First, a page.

INTERVIEW - by Natalia Higginson
We chat with Brad Pitt, star of Tarantinoís latest, and, lest we forget - the most famous man in Hollywood
When you know that you are about to interview someone as mind-bogglingly famous as Brad Pitt, you try to stay
cool. You remind yourself that, really, this man is just a good guy from the American Midwest armed with a
charming smile Ė and a phenomenal career in the film industry. After all, heís got to be just like the rest
of us: human. But the minute I shake his hand that internal voice starts screaming, reminding me that this is
him: Brad Pitt. A megastar since Thelma And Louise 18 years ago, winner of countless acting accolades and now
the lead in Quentin Tarantinoís long-awaited war film, Inglourious Basterds. So what do I do? Try and pretend
that this really is just a bearded guy in a white T-shirt and baggy beige pants. So, here goesÖ
Iím curious Ė what got you interested in Tarantinoís new project?
This one came with a build-up of mythic proportions. There were rumours that heíd been sitting on this idea
for eight years. People wondered: would he ever get to make it? Rumours were spreading that he wanted to make
a WWII spaghetti Western. Then I got word this summer: he was going to get in touch with me because he was
almost finished with the script and wanted to start shooting immediately. After that it was just one of those
times when you read a script and thereís nothing you want to change.
Did you discuss WWII much with Quentin?
Well, you know this story basterdises history. I really enjoyed reading it [laughs]. I just wondered if we
could get away with it, and then I realised Ė Iím going to do this! Ė and I didnít want to give a piece of it
away. This felt like the finishing piece, the top to all Nazi-focused films. I felt you canít take it further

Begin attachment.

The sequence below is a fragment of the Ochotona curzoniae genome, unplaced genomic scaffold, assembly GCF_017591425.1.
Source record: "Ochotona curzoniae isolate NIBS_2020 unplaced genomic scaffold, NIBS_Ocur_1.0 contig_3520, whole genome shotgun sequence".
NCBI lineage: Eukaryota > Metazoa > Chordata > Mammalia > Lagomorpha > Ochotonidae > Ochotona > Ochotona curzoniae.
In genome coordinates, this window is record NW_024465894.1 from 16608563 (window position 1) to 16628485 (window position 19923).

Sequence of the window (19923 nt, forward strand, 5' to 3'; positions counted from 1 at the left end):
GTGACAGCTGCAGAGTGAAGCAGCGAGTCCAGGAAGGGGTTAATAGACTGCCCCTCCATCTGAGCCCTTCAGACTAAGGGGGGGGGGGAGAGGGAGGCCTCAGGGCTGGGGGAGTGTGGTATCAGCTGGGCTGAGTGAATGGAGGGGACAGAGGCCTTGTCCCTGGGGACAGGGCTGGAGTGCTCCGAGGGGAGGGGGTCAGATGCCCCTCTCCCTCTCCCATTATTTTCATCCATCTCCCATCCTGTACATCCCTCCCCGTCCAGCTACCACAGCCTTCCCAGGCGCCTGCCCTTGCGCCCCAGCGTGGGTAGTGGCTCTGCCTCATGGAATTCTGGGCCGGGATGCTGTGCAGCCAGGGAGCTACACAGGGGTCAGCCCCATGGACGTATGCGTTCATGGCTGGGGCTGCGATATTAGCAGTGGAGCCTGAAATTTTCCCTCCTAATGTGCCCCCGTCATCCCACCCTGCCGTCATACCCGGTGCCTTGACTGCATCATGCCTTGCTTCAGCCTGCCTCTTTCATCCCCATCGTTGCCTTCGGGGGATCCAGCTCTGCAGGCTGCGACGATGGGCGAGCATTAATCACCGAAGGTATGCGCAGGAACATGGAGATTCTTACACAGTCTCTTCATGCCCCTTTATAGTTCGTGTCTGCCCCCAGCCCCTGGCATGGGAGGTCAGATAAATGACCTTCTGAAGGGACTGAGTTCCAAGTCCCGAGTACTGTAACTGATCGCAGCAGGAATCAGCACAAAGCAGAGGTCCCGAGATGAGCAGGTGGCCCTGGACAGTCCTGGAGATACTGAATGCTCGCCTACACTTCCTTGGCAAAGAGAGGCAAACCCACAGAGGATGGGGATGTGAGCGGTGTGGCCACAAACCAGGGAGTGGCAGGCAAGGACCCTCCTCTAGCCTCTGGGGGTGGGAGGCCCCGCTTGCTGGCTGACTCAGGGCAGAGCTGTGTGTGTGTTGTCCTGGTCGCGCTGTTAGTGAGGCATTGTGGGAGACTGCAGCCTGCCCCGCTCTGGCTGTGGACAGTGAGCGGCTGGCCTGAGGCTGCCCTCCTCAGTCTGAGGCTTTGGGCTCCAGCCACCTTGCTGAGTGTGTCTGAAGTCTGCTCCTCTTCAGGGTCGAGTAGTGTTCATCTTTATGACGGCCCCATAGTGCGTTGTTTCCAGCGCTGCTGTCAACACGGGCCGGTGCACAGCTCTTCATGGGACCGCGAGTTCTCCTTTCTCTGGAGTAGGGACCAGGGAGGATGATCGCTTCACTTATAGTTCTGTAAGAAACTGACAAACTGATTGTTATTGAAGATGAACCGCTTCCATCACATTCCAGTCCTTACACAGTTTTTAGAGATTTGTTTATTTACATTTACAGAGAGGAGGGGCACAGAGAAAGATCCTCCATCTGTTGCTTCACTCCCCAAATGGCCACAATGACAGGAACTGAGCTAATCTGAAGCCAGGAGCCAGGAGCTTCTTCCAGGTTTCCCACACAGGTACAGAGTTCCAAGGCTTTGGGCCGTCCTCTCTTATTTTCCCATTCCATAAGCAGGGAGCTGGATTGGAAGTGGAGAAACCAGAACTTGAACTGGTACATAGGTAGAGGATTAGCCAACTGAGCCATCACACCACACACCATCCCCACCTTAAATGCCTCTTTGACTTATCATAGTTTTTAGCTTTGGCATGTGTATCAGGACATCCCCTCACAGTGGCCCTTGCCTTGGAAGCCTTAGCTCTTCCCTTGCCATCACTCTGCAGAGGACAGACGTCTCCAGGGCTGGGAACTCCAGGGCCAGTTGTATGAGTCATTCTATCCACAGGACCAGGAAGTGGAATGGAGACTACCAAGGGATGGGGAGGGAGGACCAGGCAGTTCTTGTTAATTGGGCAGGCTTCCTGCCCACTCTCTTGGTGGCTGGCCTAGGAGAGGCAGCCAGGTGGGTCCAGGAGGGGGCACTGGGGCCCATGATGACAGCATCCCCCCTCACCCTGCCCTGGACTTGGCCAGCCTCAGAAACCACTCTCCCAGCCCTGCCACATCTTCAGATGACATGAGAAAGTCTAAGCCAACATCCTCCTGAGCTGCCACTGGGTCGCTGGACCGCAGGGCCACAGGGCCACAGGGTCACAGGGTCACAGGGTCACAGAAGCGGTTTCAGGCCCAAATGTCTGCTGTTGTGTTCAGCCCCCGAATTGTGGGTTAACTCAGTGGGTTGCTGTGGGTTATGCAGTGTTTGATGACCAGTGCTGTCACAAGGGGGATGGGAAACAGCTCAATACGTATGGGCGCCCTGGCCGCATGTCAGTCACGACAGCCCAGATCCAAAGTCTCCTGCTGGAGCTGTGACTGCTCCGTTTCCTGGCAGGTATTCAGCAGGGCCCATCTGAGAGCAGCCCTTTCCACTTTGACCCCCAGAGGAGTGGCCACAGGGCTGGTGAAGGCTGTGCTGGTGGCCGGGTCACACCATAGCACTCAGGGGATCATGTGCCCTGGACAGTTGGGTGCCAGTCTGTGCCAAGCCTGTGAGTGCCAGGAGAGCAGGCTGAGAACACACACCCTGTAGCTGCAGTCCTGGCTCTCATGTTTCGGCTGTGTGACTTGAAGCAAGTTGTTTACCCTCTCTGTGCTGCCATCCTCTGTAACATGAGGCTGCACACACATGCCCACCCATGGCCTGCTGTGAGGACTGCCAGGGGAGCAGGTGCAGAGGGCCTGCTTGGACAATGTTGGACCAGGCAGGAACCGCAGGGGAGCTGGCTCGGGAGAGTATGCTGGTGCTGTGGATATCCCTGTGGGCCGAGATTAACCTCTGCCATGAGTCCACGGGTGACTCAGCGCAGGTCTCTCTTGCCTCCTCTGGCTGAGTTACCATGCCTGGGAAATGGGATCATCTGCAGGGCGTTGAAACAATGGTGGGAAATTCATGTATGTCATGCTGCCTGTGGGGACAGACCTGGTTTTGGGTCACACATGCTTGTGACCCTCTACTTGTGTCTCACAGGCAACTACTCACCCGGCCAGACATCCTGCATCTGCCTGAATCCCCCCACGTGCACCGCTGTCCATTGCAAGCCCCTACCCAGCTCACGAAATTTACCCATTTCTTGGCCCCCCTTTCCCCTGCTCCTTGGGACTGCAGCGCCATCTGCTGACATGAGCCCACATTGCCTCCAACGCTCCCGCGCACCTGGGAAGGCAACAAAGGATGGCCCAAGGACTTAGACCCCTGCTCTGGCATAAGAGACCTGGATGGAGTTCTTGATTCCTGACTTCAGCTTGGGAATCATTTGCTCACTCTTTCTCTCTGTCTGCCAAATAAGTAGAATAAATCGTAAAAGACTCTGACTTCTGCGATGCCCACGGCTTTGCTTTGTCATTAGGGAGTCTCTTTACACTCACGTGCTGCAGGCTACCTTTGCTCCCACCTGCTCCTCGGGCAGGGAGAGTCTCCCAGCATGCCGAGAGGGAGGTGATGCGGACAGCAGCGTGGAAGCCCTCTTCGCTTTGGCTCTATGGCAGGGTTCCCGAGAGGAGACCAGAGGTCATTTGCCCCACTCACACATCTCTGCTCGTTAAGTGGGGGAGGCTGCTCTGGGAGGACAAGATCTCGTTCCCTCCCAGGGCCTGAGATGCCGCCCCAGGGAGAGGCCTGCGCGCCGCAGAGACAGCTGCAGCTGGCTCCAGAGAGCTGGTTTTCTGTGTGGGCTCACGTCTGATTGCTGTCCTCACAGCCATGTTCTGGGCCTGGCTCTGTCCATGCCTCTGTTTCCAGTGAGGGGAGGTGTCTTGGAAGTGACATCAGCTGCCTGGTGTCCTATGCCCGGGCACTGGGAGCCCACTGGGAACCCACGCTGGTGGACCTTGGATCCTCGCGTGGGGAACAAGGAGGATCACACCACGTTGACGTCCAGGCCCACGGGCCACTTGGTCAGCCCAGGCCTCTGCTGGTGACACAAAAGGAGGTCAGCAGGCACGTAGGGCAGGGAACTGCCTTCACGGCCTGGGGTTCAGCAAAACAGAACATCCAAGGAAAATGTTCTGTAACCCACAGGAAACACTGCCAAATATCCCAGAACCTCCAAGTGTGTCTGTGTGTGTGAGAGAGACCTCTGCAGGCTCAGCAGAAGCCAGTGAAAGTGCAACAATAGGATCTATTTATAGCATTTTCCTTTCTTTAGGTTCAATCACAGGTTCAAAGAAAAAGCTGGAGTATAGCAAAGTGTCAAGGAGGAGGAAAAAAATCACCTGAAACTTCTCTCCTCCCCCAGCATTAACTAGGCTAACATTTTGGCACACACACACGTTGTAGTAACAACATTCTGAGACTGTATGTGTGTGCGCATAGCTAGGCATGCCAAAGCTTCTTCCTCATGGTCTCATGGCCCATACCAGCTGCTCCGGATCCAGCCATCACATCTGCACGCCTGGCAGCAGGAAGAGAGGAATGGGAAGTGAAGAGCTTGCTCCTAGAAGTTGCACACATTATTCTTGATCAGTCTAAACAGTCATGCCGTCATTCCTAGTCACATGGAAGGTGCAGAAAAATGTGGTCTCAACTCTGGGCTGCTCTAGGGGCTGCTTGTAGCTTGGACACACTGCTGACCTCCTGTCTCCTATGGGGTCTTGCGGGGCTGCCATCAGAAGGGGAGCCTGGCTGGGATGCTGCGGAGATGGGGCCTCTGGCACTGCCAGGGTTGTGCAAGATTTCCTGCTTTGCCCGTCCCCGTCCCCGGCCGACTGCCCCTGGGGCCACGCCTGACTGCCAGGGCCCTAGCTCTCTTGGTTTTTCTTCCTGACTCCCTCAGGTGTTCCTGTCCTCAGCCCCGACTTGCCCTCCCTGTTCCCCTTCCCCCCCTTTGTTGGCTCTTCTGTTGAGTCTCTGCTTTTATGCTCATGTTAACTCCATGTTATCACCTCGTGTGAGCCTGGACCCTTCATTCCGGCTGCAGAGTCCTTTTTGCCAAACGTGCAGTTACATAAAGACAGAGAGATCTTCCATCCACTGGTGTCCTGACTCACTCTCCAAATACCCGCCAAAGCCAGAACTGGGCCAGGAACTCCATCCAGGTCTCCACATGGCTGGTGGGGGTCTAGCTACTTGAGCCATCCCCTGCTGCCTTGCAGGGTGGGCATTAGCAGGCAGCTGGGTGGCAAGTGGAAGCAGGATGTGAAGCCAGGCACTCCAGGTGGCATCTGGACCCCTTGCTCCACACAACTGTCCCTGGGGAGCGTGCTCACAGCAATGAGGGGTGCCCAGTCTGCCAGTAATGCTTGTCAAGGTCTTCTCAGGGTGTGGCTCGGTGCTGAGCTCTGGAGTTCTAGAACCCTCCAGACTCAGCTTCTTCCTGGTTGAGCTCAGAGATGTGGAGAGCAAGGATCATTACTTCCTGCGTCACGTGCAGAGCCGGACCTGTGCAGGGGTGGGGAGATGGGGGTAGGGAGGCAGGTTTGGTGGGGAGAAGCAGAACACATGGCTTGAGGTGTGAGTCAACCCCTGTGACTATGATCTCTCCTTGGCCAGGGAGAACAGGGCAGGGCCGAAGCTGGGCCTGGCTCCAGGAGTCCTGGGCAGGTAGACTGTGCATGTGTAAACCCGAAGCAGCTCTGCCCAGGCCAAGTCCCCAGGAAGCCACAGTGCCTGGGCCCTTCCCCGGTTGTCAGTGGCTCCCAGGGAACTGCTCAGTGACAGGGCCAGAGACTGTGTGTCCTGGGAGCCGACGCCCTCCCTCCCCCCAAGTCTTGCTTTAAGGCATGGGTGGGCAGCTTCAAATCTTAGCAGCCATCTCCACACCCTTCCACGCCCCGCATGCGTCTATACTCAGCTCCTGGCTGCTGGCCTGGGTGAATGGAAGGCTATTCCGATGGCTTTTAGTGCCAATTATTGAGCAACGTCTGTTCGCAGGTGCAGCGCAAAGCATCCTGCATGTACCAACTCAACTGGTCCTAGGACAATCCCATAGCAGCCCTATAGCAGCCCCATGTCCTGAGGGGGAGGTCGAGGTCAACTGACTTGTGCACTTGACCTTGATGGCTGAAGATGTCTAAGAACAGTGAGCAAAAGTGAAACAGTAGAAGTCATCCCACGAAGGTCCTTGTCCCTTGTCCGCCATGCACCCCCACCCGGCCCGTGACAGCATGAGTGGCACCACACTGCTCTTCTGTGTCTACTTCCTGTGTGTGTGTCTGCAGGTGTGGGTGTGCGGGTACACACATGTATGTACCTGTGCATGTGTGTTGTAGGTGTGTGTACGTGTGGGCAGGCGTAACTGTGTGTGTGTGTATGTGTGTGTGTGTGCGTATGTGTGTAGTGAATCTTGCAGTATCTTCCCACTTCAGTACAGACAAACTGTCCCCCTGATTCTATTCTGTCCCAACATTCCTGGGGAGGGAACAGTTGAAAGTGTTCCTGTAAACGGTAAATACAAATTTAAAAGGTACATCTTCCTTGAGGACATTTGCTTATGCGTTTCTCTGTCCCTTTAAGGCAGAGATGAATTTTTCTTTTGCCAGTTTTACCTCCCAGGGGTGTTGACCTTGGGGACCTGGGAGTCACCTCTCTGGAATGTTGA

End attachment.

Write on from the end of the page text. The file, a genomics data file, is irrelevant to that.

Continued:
Some of the critics have said that itís a very American movieÖ
In the sense that we [Americans] love a revenge story and historically in our cinemas they work well Ė yes,
thatís fair to say.
How did you decide on the physical mannerisms of your character, Lt Aldo Raine: his walk, accent,
It was all written in the script. It was so well laid out, you know, it was a really clear road map. Quentin
writes some brilliant characters. You really donít need to add anything. Why would you? Youíd only ruin his
work of genius [laughs].
So, whatís your favourite Tarantino film?
I canít be sure. Iíve seen them all and I canít really say that one is better than the other. I mean, with
directors like him Ė and thereís only a handful Ė itís really about their work collectively. This film is as
good as any others that heís made; itís so outrageous.
And this isnít the first time youíve worked with QuentinÖ
I did a script that he wrote and Tony Scott directed called True Romance [in 1993]. Heís really good on his
feet and not precious about his work: he makes moves and cuts sections out, and is so well versed in cinema.
He is really impressive to watch, but then heís just good fun to hang out with too.
Iíve heard that he is rather talkative.
[Laughs] He tells a good story Ė but donít ever fall asleep on his setÖ ask somebody else what happens when
you do that. Iím not going to tell you!
Does he let you improvise?
You know, you really donít improvise with his stuff because his dialogue is so good and so specific. I find
that if you wander off the trail you just mess it up. He knows a little bit about acting and is good at
throwing a wrench at your performance, say, if youíre getting a little stagnant and messing it up or sending
it in the wrong direction. He knows how to get what he wants out of you, and he knows exactly what he wants.
Why did you start acting? What do you like about it?
I like movies, not so much acting, but I like movies, the cinema, the stories, and I like being a part of
that. Iím not sure I like acting so much. Making a film is a collaborative process. If people like the movie,
thatís credit to everyone who has put in the effort to make it happen; it takes us all. One person canít make
it happen Ė but it does start and end with the director.
What have you learnt throughout your acting career?
That experience helps. Now I have shortcuts and shorthand to get to places faster.
What is your favourite movie of all time?
Dr Strangelove is probably my all-time favourite, and Apocalypse Now.
Have you ever wanted to direct a movie?
Oh no! It would be too painful for me. It would take up too much time. Iím too much of a perfectionist, it
just wouldnít be a good mix. Iíve got too many other things I like to do, like being with my kids or building
Iíve heard that you like architecture.
I have some partners, and weíve done some conceptuals for a few resorts, hotels and apartment blocks, but
none of them have been built as yet.
Do you think youíll do more of it when you retire from movies?
Iím doing it now. I donít plan on ever retiring; there are so many interesting things to do. I think you make
your own life and if you donít like it, itís your fault.